Overcoming problems with NPI data and presenting the users with the most accurate information with Point Health

The Point Health team was using the National Provider Identifier (NPI) database for providing results for searches for providers and facilities but we were finding lots of errors in the data. We were seeing:

  • Providers listed that are no longer practicing
  • Facility addresses that were down the street
  • Facilities listing services that they didn't preform
  • Inconsistent naming

Our team wanted a non-technical way for our Project Managers, Advocates, and potentially providers themselves to update information on an NPI number. We wanted our database to be as accurate as possible so that we weren't misleading users to practitioners or facilities that had false information.

Quick research

One early assumption that the team had was that we would be able to collect user data issues. When people arrived at a provider or facility in the app with inaccurate data, they suggested a change.

To test this out I interviewed several people who had made corrections on other major applications. These people had identified errors in places like Google Maps, Yelp, Wikipedia. We walked through how they made submitted a suggestion and what they were feeling along the way during the interview.

We learned that the driving force behind their contributions was altruism, they wanted to make the system better for the next person. Many of the people contributing to corrections didn't know if the suggestions they submitted got accepted. The good feelings all came from the moment they decided to help the community. We decided that for the first version, we would cater issues to just our team. With the interviews in mind, we thought that building enough of a community feeling around the medical data would take a large amount of effort.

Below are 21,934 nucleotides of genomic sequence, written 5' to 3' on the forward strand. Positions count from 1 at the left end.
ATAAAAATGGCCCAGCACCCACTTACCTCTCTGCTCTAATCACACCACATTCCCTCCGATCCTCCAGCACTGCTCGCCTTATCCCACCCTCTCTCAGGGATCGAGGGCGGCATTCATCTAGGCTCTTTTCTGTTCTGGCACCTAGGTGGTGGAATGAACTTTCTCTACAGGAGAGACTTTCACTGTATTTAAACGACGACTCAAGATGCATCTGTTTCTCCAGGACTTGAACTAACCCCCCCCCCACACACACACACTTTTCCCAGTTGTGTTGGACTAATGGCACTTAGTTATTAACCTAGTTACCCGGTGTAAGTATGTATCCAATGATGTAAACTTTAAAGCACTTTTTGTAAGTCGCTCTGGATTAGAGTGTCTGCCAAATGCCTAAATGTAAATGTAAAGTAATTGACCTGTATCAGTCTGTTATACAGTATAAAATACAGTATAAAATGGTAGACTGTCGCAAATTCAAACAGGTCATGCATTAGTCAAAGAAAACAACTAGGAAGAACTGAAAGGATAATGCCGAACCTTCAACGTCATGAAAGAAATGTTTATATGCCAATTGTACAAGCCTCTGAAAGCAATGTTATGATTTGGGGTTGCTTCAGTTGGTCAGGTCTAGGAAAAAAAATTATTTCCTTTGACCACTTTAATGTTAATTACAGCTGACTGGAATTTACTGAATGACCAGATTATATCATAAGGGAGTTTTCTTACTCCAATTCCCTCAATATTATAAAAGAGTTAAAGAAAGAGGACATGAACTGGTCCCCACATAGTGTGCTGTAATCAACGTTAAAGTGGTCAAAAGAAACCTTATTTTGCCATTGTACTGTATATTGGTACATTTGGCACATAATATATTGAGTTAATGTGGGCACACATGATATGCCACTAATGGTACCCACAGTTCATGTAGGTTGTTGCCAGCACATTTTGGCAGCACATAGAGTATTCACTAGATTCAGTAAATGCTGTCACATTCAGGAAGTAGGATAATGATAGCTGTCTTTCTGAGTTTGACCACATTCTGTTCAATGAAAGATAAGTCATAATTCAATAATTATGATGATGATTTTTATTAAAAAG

4 Weeks
Product Design

Project kickoff and remote whiteboarding

Once the problem was sufficiently shaped, our team collectively defined the problem and collaboratively designed storyboard user flow. I facilitated a couple of quick design thinking exercises to get the team aligned on the issues we would solve with the first version of the application and what we envisioned the flow.

Rough prototype to build an understanding of the problems

I quickly put the storyboard in Figma prototype so that the team could click through the flow that we had made in the kickoff. The prototype allowed us to communicate the intent to the larger group and primary stakeholders.

Refine prototype around two core features

With a green light to move forward, I refined the design and honed in on some core use cases. I was in constant communication with our developers, building my understanding of the NPI data model and with our project managers in ways that they would like to manipulate that data. The prototype was a launching point to talk about different issues that we've already found in the data. After those conversations, I started to put issues into two core use cases:

  1. One-off changes to one NPI number
  2. Wide sweeping changes to multiple connected NPI numbers

Many of the prototype's features leading up to this insight solved for the one-off changes and didn't consider the more powerful features that could happen with the wide-sweeping changes.

All work